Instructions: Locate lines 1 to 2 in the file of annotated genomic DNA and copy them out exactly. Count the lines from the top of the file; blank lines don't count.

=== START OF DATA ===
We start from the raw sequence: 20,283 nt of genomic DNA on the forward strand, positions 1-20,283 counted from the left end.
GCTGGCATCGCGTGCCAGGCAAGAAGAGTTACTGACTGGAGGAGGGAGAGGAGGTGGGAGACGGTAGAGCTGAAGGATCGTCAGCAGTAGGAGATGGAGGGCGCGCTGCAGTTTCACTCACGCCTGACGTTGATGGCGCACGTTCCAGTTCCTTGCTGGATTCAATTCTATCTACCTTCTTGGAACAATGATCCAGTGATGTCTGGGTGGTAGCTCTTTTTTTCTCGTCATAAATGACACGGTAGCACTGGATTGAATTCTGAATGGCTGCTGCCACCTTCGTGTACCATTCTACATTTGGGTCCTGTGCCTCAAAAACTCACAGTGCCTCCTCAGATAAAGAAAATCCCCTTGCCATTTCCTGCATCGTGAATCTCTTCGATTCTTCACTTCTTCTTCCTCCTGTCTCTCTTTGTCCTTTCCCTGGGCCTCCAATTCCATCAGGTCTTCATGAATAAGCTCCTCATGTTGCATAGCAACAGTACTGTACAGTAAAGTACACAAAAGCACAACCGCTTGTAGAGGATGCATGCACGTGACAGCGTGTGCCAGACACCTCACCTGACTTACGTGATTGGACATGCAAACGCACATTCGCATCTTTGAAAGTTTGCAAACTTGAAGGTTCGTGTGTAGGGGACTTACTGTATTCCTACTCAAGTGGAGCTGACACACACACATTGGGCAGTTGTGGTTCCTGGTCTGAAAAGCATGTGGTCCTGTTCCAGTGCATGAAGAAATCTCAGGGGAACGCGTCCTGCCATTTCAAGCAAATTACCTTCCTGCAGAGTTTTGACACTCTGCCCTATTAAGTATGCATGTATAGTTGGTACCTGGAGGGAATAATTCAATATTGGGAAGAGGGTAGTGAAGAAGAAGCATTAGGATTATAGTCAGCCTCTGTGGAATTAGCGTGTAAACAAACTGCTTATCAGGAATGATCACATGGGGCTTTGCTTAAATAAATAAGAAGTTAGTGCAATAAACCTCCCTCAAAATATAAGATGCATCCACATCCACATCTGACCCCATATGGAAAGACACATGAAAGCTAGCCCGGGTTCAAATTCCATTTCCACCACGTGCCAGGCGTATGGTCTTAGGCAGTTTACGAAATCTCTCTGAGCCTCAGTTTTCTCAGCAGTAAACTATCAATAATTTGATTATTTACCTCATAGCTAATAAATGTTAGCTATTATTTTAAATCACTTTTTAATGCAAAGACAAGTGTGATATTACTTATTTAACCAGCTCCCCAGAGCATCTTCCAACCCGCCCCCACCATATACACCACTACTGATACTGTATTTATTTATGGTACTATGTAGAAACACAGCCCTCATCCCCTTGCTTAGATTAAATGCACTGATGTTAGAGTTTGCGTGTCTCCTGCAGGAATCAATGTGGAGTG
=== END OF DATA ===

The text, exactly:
We start from the raw sequence: 20,283 nt of genomic DNA on the forward strand, positions 1-20,283 counted from the left end.
GCTGGCATCGCGTGCCAGGCAAGAAGAGTTACTGACTGGAGGAGGGAGAGGAGGTGGGAGACGGTAGAGCTGAAGGATCGTCAGCAGTAGGAGATGGAGGGCGCGCTGCAGTTTCACTCACGCCTGACGTTGATGGCGCACGTTCCAGTTCCTTGCTGGATTCAATTCTATCTACCTTCTTGGAACAATGATCCAGTGATGTCTGGGTGGTAGCTCTTTTTTTCTCGTCATAAATGACACGGTAGCACTGGATTGAATTCTGAATGGCTGCTGCCACCTTCGTGTACCATTCTACATTTGGGTCCTGTGCCTCAAAAACTCACAGTGCCTCCTCAGATAAAGAAAATCCCCTTGCCATTTCCTGCATCGTGAATCTCTTCGATTCTTCACTTCTTCTTCCTCCTGTCTCTCTTTGTCCTTTCCCTGGGCCTCCAATTCCATCAGGTCTTCATGAATAAGCTCCTCATGTTGCATAGCAACAGTACTGTACAGTAAAGTACACAAAAGCACAACCGCTTGTAGAGGATGCATGCACGTGACAGCGTGTGCCAGACACCTCACCTGACTTACGTGATTGGACATGCAAACGCACATTCGCATCTTTGAAAGTTTGCAAACTTGAAGGTTCGTGTGTAGGGGACTTACTGTATTCCTACTCAAGTGGAGCTGACACACACACATTGGGCAGTTGTGGTTCCTGGTCTGAAAAGCATGTGGTCCTGTTCCAGTGCATGAAGAAATCTCAGGGGAACGCGTCCTGCCATTTCAAGCAAATTACCTTCCTGCAGAGTTTTGACACTCTGCCCTATTAAGTATGCATGTATAGTTGGTACCTGGAGGGAATAATTCAATATTGGGAAGAGGGTAGTGAAGAAGAAGCATTAGGATTATAGTCAGCCTCTGTGGAATTAGCGTGTAAACAAACTGCTTATCAGGAATGATCACATGGGGCTTTGCTTAAATAAATAAGAAGTTAGTGCAATAAACCTCCCTCAAAATATAAGATGCATCCACATCCACATCTGACCCCATATGGAAAGACACATGAAAGCTAGCCCGGGTTCAAATTCCATTTCCACCACGTGCCAGGCGTATGGTCTTAGGCAGTTTACGAAATCTCTCTGAGCCTCAGTTTTCTCAGCAGTAAACTATCAATAATTTGATTATTTACCTCATAGCTAATAAATGTTAGCTATTATTTTAAATCACTTTTTAATGCAAAGACAAGTGTGATATTACTTATTTAACCAGCTCCCCAGAGCATCTTCCAACCCGCCCCCACCATATACACCACTACTGATACTGTATTTATTTATGGTACTATGTAGAAACACAGCCCTCATCCCCTTGCTTAGATTAAATGCACTGATGTTAGAGTTTGCGTGTCTCCTGCAGGAATCAATGTGGAGTG